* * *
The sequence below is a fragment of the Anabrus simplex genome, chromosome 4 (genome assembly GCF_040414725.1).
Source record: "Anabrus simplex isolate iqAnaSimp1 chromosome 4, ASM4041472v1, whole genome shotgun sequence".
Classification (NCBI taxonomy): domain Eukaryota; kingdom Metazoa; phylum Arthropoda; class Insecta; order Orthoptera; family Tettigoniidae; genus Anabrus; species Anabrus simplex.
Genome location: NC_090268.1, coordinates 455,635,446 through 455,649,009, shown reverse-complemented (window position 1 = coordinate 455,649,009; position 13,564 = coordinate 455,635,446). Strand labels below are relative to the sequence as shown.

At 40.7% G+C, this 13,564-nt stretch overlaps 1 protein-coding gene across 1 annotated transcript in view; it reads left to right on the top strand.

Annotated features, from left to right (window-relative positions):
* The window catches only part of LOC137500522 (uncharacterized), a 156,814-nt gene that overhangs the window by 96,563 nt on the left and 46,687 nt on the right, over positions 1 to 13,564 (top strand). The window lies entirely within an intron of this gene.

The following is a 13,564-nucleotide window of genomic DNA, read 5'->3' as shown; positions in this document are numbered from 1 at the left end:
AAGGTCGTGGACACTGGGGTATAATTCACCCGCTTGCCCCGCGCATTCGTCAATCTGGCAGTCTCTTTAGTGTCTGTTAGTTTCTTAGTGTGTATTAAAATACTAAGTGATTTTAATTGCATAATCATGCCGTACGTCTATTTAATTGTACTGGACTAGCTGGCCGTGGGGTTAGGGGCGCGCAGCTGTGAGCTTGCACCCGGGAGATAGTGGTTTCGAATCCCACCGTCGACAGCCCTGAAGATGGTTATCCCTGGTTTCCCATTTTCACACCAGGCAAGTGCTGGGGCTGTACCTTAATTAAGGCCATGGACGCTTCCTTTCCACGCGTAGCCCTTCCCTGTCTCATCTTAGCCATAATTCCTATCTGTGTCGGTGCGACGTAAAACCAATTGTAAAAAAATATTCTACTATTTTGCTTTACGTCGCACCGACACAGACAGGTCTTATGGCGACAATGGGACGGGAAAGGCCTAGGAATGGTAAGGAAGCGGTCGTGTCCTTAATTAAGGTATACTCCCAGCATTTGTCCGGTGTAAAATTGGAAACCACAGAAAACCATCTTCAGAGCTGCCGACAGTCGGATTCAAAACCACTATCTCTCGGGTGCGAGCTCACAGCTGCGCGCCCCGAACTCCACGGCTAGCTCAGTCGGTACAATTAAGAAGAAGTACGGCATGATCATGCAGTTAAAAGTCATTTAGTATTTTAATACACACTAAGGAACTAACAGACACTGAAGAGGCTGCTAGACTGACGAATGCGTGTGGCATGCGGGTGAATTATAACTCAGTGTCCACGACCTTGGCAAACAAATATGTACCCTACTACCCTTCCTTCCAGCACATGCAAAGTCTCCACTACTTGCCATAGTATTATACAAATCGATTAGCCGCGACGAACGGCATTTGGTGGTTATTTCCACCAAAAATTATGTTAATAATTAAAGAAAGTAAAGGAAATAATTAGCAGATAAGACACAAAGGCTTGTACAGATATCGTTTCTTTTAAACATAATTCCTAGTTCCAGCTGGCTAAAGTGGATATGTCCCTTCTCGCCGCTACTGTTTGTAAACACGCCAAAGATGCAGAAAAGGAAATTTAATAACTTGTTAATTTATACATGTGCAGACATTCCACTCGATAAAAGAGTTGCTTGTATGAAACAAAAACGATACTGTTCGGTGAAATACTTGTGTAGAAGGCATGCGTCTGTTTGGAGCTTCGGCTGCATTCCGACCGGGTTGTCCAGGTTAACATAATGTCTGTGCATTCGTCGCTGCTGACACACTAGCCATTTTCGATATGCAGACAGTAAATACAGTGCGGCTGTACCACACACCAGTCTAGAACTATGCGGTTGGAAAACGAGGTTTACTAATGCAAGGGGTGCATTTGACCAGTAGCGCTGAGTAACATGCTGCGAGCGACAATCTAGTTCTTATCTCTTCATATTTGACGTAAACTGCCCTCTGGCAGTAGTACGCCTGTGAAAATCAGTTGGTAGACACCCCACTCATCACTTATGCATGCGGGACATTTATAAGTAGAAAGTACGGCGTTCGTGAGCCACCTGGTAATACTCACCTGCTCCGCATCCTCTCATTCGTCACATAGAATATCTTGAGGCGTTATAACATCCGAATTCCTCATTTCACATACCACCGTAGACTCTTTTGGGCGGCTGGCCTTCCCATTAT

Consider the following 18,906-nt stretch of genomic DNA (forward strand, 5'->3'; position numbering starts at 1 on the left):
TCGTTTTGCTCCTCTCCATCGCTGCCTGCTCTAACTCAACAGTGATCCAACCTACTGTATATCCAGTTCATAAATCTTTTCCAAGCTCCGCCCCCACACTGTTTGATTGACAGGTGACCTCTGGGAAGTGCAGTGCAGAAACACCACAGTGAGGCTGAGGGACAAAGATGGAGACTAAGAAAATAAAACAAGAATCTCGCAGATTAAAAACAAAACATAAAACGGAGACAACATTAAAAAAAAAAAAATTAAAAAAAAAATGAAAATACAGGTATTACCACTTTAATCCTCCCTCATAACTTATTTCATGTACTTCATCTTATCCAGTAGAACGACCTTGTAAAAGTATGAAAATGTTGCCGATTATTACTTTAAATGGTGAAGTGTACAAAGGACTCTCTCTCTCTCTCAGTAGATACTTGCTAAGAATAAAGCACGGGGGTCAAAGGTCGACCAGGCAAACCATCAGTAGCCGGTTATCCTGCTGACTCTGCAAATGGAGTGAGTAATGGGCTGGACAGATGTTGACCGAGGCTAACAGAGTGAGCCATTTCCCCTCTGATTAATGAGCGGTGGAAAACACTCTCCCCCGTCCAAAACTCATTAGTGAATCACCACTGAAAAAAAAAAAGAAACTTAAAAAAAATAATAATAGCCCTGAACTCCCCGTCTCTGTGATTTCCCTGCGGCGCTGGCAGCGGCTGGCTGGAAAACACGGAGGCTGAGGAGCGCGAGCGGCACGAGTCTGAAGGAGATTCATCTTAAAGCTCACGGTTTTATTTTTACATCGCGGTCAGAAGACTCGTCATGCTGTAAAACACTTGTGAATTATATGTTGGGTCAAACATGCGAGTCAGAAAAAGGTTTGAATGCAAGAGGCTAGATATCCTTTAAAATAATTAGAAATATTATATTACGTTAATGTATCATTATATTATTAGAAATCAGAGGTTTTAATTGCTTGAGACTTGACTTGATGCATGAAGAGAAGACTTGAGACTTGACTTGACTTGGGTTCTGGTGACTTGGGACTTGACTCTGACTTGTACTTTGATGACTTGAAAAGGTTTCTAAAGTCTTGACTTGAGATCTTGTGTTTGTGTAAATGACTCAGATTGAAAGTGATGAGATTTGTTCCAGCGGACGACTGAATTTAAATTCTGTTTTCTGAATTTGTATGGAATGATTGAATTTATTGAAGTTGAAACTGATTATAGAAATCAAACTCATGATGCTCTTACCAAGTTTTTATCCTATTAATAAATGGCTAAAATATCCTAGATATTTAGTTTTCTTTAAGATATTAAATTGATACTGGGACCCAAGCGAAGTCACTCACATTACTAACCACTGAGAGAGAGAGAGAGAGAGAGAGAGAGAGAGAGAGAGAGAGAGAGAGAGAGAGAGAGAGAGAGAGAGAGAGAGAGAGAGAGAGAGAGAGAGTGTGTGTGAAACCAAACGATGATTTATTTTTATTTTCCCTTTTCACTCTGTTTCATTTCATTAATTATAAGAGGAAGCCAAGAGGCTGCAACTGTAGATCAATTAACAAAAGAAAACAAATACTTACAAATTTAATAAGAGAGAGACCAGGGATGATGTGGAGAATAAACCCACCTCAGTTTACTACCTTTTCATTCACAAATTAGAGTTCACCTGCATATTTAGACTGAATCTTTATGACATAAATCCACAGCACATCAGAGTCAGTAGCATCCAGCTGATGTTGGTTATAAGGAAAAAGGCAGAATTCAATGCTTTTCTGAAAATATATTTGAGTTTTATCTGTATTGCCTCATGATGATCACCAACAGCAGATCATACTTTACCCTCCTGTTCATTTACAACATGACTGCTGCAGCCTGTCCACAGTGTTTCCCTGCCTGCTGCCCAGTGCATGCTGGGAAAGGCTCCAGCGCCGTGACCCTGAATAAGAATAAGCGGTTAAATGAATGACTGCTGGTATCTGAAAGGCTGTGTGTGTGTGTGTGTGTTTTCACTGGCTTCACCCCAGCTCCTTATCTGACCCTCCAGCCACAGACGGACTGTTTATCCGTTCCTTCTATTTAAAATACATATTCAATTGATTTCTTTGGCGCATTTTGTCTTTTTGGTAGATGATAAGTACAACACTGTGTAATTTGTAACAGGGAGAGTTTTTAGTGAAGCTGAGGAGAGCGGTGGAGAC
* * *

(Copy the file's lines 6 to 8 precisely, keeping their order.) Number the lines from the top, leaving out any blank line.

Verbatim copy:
Annotated features, from left to right (window-relative positions):
* The window catches only part of LOC137500522 (uncharacterized), a 156,814-nt gene that overhangs the window by 96,563 nt on the left and 46,687 nt on the right, over positions 1 to 13,564 (top strand). The window lies entirely within an intron of this gene.

The following is a 13,564-nucleotide window of genomic DNA, read 5'->3' as shown; positions in this document are numbered from 1 at the left end: